Michael Alexander published a nice article in Coin Update about the Bank of Estonia money museum. Here are some excerpts.
On a recent visit, I had the opportunity to view both the Bank of Estonia's own Money Museum as well as the History Museum's (Ajaloomuuseum) numismatic collection, both located in the heart of Tallinn, one of Europe's best-preserved medieval old towns...
I had visited the Bank of Estonia's money museum some years ago when the premises occupied a much smaller space and the exhibitions were limited to that specific confine. Even then, the displays were well done, informative and they managed to put on show some extraordinary artifacts and items which were indeed fascinating and quite fascinating… real museum quality objects in a small central bank museum.
At the end of 2010, the Bank of Estonia carried out extensive renovations where the new museum would both increase in size and the premises would now integrate greater portions of the old Estonian Nobility's Credit Union, a landmark building adjacent to the Bank of Estonia's main premises. After more than a year's careful restoration, the new museum was opened in January of this year and, I can say first-hand, the wait was well worth it.
I was truly impressed with the restorative work carried out on the interior of the building itself with careful detail paid to the original marble and wood fixtures. The tower and spiral entrance itself is something to see with its stained glass windows (which miraculously survived the Soviet air-raids in 1944) depicting cultural life in the countryside and the hand-painted murals of national crests and emblems - also painstakingly restored.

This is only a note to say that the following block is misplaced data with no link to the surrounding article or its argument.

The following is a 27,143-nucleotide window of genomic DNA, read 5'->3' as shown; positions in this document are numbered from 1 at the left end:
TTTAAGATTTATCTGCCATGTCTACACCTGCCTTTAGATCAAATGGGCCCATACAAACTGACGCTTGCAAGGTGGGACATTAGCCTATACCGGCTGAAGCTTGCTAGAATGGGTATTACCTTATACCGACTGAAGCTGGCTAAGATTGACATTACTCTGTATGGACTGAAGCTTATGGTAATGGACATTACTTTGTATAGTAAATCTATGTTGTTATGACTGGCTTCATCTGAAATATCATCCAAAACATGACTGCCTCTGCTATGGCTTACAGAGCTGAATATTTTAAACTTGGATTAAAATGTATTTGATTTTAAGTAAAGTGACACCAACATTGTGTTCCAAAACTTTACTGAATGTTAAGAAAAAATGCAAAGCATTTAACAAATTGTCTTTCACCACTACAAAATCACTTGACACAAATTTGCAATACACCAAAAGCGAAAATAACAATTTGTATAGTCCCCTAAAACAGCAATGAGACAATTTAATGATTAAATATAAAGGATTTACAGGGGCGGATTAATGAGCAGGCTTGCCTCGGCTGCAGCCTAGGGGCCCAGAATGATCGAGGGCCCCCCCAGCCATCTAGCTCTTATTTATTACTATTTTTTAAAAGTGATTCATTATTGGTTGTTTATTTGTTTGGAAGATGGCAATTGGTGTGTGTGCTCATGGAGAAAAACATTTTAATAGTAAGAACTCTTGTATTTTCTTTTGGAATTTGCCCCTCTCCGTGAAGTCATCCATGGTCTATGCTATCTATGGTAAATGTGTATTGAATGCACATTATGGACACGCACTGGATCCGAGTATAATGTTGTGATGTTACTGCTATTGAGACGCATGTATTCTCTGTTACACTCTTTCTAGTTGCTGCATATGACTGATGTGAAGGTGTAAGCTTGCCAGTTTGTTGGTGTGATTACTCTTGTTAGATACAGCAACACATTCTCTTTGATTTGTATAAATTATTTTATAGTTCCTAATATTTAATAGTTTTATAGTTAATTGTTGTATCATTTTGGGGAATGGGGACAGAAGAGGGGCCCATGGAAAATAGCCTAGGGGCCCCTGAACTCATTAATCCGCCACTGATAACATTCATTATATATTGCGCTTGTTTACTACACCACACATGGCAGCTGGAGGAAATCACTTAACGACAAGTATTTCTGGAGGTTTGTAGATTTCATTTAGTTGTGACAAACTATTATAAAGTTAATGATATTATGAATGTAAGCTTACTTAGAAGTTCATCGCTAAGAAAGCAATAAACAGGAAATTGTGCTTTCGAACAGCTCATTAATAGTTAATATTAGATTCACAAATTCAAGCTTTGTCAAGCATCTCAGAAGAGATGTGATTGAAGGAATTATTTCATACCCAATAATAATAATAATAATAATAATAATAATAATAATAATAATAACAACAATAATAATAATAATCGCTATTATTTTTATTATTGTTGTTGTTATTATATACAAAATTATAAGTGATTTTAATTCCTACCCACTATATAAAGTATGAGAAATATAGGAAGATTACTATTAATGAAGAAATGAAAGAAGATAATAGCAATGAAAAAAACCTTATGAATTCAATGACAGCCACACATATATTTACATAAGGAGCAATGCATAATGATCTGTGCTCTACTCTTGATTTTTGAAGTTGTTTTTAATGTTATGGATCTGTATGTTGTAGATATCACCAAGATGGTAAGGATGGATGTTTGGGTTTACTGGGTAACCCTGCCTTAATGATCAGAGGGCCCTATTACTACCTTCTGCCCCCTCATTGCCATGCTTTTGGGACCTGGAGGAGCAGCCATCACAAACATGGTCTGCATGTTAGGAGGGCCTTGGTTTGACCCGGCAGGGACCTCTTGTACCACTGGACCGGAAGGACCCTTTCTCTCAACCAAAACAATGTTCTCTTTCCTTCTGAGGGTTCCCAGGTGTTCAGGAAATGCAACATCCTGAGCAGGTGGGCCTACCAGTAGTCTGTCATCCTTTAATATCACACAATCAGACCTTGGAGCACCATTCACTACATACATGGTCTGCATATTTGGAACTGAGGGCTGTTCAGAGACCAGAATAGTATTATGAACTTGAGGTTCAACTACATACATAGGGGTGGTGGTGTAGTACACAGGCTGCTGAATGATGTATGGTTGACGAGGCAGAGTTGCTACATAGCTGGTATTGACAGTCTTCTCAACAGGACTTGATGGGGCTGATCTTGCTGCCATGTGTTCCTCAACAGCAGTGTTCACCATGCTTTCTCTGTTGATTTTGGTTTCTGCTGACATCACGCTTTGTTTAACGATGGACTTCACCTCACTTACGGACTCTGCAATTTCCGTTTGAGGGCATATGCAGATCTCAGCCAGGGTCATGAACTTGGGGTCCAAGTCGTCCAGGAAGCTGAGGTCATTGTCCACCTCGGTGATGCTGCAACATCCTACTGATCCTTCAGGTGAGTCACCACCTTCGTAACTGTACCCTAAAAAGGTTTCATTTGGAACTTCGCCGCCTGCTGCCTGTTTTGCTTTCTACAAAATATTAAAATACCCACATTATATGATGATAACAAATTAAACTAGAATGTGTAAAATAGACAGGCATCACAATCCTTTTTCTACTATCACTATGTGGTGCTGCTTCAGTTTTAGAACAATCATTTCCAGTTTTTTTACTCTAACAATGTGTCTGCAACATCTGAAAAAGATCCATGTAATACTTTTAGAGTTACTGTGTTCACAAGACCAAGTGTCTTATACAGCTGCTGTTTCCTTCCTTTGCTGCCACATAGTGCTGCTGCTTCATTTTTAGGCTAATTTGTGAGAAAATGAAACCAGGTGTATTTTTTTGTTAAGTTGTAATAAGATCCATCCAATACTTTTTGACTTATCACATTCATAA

The Money Museum includes every banknote and coin issued since independence in 1918 - from initial promissory and credit notes to the first actual currency banknotes denominated in the original Marka system. In one specific featured display, are the very printing plates eventually re-discovered in 2000 by the Bank of Estonia which had been carefully buried in 1940 by a diligent employee perhaps thinking the Bank may need to re-print banknotes after the Soviet invasion.
These printing plates went on display after they were un-earthed in a special exhibition in 2002 and I had the opportunity to review the new addition shortly after their initial debut. Dated with their year of their intended issue of 1940, the plates were used for an initial print run but, these notes were never used and eventually all Krooni notes of that era were withdrawn and forcibly exchanged for USSR roubles. I am told that the Bank never discovered who the loyal Bank employee was who had heroically hid the printing plates for their eventual and hoped-for later use. The plates now form part of the permanent displays of the bank's exhibition.
For any coin & banknote enthusiast, a visit to the Money Museum is a must-see attraction. Tallinn has emerged as a very exciting and vibrant city who has managed to preserve the character and structure of its colorful Hanseatic & medieval past. As a collector, another reason to visit is the museum's gift shop where you can purchase the latest coins and sets direct at issue prices.
To read the complete article, see:
Estonia's Numismatic Past and Present at the Bank of Estonia Money Museum
Wayne Homren, Editor
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